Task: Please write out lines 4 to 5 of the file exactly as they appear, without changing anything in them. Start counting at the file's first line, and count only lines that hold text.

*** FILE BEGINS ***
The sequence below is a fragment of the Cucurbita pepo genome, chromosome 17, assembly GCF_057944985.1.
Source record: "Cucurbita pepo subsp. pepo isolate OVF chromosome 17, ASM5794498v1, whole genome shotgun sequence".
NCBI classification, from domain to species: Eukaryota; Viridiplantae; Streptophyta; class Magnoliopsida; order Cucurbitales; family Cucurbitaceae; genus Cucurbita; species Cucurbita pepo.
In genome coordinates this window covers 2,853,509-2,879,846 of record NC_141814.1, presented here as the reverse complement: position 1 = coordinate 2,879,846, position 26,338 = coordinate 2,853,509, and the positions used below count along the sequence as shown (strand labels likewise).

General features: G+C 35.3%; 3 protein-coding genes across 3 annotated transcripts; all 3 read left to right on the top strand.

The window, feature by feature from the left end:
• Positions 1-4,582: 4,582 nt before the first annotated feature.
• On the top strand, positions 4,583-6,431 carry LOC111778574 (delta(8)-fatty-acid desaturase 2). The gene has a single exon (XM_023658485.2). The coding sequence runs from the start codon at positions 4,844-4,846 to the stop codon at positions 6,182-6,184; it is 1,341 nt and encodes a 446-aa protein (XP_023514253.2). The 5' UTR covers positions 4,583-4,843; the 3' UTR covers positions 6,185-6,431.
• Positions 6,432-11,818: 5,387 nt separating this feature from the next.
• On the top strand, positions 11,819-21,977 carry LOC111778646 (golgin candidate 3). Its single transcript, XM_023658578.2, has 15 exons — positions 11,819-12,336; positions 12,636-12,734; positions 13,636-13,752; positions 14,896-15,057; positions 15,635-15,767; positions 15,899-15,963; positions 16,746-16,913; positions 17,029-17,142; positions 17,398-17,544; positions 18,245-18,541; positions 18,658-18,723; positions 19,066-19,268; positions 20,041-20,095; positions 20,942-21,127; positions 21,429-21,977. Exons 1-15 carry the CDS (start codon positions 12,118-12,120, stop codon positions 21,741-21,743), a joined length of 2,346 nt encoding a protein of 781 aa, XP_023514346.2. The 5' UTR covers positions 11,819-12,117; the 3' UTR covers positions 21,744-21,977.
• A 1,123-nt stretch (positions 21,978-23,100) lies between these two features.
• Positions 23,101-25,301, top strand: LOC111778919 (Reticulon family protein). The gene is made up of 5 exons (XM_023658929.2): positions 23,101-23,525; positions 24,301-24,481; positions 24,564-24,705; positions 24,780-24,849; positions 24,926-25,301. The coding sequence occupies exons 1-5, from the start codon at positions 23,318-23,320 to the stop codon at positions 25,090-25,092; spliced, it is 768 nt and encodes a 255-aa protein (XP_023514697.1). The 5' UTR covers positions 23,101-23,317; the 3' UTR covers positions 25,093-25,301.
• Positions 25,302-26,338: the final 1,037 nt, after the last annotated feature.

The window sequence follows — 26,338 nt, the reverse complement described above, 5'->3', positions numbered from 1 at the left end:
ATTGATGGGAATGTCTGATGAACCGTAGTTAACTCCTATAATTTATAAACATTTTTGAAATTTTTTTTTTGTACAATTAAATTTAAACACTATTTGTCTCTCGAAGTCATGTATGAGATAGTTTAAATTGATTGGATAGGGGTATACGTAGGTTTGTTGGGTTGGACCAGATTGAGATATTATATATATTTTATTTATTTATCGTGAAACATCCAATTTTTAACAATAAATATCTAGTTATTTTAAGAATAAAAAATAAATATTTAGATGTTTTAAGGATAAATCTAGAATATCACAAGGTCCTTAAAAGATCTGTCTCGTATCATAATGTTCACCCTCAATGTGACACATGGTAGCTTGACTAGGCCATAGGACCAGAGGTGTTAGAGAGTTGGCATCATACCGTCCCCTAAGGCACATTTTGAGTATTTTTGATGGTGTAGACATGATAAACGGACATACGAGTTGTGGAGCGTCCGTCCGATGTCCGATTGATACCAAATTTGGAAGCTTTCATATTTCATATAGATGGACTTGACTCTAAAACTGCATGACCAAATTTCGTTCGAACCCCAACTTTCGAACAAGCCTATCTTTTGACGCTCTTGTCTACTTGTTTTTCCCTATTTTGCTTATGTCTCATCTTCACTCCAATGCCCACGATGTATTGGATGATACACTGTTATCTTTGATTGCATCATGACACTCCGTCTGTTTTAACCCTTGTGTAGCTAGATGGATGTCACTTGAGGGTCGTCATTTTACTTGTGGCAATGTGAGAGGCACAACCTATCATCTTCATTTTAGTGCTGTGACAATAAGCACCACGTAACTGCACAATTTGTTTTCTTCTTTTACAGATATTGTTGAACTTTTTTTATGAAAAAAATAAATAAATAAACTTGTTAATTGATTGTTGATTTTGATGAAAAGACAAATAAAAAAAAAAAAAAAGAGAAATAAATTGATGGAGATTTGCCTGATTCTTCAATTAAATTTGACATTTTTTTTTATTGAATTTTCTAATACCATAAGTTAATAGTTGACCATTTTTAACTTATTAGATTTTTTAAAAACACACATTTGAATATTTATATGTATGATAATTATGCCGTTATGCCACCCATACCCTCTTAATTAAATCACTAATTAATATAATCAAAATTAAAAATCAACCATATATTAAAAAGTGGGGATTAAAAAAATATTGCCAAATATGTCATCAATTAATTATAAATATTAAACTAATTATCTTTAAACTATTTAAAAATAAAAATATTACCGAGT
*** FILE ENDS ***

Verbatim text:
In genome coordinates this window covers 2,853,509-2,879,846 of record NC_141814.1, presented here as the reverse complement: position 1 = coordinate 2,879,846, position 26,338 = coordinate 2,853,509, and the positions used below count along the sequence as shown (strand labels likewise).

General features: G+C 35.3%; 3 protein-coding genes across 3 annotated transcripts; all 3 read left to right on the top strand.